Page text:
Trendspotting: Corporate HQ Location Choices in a Recovering Market
Pent-up demand will result in more headquarters projects in the next decade, but these modern, right-sized workspaces will differ in size and design from those of the past.
Eric Stavriotis, Senior Vice President, CBRE, Inc. and Chris Schastok, Vice President, Economic Incentives Group (EIG), CBRE, Inc. (April 2012)
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Analysis: Overall Outlook for HQ Activity
- Smaller, often more urban HQs and Centers of Excellence. Because Class A space in Tier One markets is expensive, some companies are rethinking the composition of their corporate headquarters and the employees typically located there. This assessment is playing out in two primary ways. First, some companies have decided to move their HQ operations to a new location along with a smaller number of employees, with the balance of the HQ work force being located in a lower-cost location.
A second approach involves strategically choosing which divisions will most benefit from an urban location; sometimes that means moving the official HQ, but more often, it means creating a "Center of Excellence" in an urban location, typically a function populated with a younger employee demographic. For example, a large technology company is moving 100 systems integration employees from its suburban campus to a nearby urban center. The new location will be located near transit and will allow access to new talent, while the company's top senior executives and its official headquarters remain on the suburban campus.
- Operational cost reduction. Sound counterintuitive? Wouldn't corporations interested in keeping costs under control stay in their current facilities? That depends on how you look at cost reduction. In terms of real estate one-time costs, new facilities might sound expensive. But operationally, smaller urban campuses are many times less expensive.
This desire to control costs often means bifurcating operations, a trend we have seen grow. Previously in large campus environments, all business units were co-located, but now companies are often moving secondary functions to lower-cost locations. Such strategies also offer companies the ability to "plug in" in different cities or sub-markets, diversifying their ability to attract and retain talent.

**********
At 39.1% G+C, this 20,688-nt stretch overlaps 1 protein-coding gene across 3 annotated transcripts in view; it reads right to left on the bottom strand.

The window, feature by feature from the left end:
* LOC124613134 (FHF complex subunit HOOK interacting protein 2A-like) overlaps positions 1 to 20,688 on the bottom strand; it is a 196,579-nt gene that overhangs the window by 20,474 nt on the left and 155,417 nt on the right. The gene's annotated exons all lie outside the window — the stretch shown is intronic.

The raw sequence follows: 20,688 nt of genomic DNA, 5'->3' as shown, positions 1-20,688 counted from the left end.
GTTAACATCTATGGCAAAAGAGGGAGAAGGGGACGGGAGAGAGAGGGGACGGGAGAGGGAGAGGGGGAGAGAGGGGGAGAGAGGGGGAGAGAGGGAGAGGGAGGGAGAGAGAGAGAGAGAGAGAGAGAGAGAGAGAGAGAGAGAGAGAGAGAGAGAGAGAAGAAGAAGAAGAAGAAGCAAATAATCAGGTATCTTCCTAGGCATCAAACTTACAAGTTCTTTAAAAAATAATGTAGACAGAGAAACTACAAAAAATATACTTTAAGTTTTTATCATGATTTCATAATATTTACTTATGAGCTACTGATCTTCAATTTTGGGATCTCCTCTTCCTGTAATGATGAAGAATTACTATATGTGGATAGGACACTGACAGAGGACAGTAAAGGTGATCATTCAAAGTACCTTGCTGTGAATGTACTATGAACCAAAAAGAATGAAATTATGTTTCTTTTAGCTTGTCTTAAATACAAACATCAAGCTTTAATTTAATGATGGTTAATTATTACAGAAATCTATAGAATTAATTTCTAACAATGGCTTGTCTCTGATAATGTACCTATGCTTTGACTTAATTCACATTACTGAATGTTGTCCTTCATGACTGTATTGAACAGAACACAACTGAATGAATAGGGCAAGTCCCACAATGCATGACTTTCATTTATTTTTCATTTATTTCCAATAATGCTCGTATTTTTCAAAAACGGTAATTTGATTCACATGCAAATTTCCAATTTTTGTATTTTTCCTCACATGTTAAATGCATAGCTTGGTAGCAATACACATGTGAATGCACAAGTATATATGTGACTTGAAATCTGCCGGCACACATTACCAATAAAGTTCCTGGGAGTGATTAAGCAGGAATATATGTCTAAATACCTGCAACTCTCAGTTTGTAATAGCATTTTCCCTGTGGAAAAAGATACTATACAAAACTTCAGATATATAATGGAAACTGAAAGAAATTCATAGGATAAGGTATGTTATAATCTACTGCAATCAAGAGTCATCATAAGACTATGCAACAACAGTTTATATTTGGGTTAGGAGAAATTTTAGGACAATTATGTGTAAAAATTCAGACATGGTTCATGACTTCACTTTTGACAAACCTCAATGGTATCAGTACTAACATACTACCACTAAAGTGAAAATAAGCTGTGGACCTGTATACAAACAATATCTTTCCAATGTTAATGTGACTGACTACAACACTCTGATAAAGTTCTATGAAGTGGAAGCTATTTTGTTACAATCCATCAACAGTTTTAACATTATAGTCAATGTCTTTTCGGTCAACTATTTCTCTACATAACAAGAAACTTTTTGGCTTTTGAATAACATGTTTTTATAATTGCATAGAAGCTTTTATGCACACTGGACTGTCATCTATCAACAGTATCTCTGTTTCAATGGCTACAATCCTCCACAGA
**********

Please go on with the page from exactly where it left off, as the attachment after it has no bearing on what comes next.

In the 2011 Area Development Corporate Survey, 25 percent of respondents stated that the sluggish economy had forced them to put expansion on hold. However, when the U.S. economy improves, the high-performing companies that are acting today will gain advantages over their peers, especially in the race to attract and retain talent.
According to PwC's 14th Annual Global CEO Survey, innovation "has gained prominence among global chief executives' strategic priorities as a means of boosting revenues and reducing costs." Additionally, CEOs said they are "just as likely to focus on innovation to achieve growth as on exploiting existing markets," signaling innovation in the workplace driving productivity and attracting talent.
We expect to see more HQ projects in the next decade due to pent-up demand. But these modern, right-sized workspaces will be significantly different in size and design, when compared to their 1980s predecessors.
noun:the location where central business decisions are made; the top tier of the corporate structure that takes responsibility for the success of organizational strategy and governance. - Business School Definition
noun: the most sought after of all project types, capturing headlines, anchoring trophy real estate projects, and often garnering hefty incentive awards. Compared to manufacturing, R&D, or data centers, headquarters are major mile markers for the economic development efforts of states, cities, and towns. - The "Real World" of Corporate Site Selection